Hubble telescope spies massive star set to explode

Peering deep into space, the Hubble Space Telescope captured this image of a somewhat unremarkable eye-shaped nebula. However, in the very near future, this same view could become very remarkable indeed, as the star at the centre of this 'eye' goes off in one of the most powerful explosions in the universe — a supernova.

Closeup of SBW2007 1This nebula, formed by two expanding rings of gas, was discovered roughly 5 years ago, and goes by the rather dull name of [SBW2007] 1. Up close, though, the nebula and the bright star at its centre are anything but dull. The rings were formed when the star — a bright blue supergiant roughly 20 times the mass of our sun — went through a fit of activity and blew off its outer layers of gas. Based on what astronomers have seen in the past, specifically with the star that eventually produced Supernova 1987A, these rings are a tell-tale sign that this supergiant has only a very short time left to live.

Sometime soon, quite possibly within our lifetime, we will be witness to the fiery death of this star. Right now, as we are seeing it, the fusion reactions at its core are balancing the crushing weight of all its matter. However, when those fusion reactions cease, the balance will tip and all that matter will collapse down into the centre of the star — triggering an incredible 'supernova' explosion that will rip it apart.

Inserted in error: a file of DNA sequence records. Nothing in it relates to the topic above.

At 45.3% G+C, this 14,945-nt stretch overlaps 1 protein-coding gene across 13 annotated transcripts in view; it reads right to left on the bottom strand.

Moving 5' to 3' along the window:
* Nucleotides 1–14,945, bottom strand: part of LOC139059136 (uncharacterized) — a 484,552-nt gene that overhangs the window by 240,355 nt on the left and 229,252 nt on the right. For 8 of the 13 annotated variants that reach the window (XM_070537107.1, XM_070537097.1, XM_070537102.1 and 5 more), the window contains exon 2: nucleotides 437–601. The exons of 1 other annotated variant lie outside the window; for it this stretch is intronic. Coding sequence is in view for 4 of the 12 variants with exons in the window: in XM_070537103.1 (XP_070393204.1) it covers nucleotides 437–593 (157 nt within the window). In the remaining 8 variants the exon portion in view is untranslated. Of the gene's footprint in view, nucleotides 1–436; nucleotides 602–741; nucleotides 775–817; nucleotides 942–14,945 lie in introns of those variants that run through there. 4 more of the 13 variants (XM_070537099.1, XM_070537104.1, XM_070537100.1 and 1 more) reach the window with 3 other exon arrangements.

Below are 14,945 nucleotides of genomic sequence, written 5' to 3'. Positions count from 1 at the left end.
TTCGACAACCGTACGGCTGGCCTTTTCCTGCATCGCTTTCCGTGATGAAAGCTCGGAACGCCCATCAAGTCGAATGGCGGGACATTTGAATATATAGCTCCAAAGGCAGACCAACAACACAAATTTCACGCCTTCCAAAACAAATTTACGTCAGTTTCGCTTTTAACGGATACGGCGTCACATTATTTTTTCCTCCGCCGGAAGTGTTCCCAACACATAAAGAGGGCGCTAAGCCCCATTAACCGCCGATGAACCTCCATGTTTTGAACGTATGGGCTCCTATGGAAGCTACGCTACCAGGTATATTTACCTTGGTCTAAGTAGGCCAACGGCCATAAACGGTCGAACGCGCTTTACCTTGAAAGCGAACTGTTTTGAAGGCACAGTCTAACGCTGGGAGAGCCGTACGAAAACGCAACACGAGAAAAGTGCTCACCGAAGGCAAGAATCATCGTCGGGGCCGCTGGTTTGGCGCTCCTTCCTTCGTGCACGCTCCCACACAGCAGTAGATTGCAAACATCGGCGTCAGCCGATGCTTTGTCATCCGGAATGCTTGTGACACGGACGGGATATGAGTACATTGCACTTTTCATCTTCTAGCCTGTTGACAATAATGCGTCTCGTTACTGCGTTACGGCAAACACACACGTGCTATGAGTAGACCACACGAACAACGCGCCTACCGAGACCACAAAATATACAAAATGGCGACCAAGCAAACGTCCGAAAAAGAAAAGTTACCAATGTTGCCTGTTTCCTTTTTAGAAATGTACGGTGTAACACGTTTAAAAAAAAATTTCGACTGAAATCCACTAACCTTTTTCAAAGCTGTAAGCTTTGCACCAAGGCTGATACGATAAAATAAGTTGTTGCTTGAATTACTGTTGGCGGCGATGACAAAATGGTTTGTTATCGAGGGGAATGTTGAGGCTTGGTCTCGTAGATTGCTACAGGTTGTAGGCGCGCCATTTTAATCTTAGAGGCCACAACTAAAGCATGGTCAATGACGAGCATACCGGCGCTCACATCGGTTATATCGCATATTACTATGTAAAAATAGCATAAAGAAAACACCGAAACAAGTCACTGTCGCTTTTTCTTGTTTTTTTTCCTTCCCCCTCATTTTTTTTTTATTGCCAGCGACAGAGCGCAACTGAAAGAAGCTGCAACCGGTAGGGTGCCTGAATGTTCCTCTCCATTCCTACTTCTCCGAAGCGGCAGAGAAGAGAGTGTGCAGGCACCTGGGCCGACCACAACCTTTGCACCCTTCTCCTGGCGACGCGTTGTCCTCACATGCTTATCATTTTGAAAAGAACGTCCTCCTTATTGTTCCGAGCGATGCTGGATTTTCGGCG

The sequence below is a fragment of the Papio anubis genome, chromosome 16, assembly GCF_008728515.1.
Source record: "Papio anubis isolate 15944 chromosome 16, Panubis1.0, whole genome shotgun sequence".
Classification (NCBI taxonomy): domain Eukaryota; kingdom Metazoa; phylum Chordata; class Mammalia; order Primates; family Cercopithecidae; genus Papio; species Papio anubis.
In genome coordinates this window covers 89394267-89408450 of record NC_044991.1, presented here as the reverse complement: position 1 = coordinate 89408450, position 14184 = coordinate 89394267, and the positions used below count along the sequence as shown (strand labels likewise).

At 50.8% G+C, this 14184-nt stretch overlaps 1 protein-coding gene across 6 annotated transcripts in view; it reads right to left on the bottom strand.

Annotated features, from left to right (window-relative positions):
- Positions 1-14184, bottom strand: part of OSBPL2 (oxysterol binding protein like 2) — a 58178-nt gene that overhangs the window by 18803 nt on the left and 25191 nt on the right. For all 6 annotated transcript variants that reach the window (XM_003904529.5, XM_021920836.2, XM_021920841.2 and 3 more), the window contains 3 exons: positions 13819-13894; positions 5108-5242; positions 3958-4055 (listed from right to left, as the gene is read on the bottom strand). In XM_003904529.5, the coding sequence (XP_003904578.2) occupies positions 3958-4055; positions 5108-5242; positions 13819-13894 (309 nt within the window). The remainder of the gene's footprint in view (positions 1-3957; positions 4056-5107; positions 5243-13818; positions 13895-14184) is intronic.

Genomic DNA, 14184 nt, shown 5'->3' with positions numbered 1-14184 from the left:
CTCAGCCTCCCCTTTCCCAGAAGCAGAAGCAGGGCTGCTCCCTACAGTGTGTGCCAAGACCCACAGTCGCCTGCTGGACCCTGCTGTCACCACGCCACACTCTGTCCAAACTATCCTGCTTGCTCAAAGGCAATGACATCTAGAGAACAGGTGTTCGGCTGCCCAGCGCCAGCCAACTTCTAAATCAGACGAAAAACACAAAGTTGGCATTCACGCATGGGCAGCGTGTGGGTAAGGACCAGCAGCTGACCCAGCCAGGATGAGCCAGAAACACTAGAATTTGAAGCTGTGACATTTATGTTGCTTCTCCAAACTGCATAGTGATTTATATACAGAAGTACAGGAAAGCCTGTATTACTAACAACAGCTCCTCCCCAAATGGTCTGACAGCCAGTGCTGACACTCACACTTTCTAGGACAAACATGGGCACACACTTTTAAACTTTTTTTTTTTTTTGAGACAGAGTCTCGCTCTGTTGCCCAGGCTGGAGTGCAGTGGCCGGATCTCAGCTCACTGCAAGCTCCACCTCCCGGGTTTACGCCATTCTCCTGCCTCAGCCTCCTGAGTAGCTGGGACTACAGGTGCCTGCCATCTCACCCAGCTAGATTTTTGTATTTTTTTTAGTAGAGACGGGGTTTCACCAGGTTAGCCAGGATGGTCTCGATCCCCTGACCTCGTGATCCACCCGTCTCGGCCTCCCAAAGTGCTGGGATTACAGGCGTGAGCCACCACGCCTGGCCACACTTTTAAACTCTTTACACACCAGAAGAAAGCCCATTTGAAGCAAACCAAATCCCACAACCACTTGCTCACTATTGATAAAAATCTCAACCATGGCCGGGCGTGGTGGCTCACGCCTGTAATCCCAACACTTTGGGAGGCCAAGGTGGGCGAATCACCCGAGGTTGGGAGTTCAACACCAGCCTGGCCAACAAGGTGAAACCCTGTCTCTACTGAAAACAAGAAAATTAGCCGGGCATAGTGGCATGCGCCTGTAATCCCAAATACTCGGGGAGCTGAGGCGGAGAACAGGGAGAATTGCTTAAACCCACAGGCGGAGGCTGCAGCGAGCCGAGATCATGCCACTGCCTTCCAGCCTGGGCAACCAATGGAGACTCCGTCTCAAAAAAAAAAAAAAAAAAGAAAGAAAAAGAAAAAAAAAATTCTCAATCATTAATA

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Since this star and its nebula are located roughly 20,000 light years away — so we're seeing it as it was 20,000 years ago — this supernova may have already happened, and we're just waiting to 'catch up' to the action.

Once we do 'catch up', this supernova will burn brightly in our skies, for days or possibly even weeks. Since [SBW2007] 1 is located in the Carina Nebula, which is in the constellation Carina, it will only be visible in the southern sky. However, undoubtedly, Hubble, along with all the southern astronomers, will be sharing their views so that the rest of us can enjoy it right along with them.

(Images courtesy: NASA/Hubble, Nathan Smith et al.)

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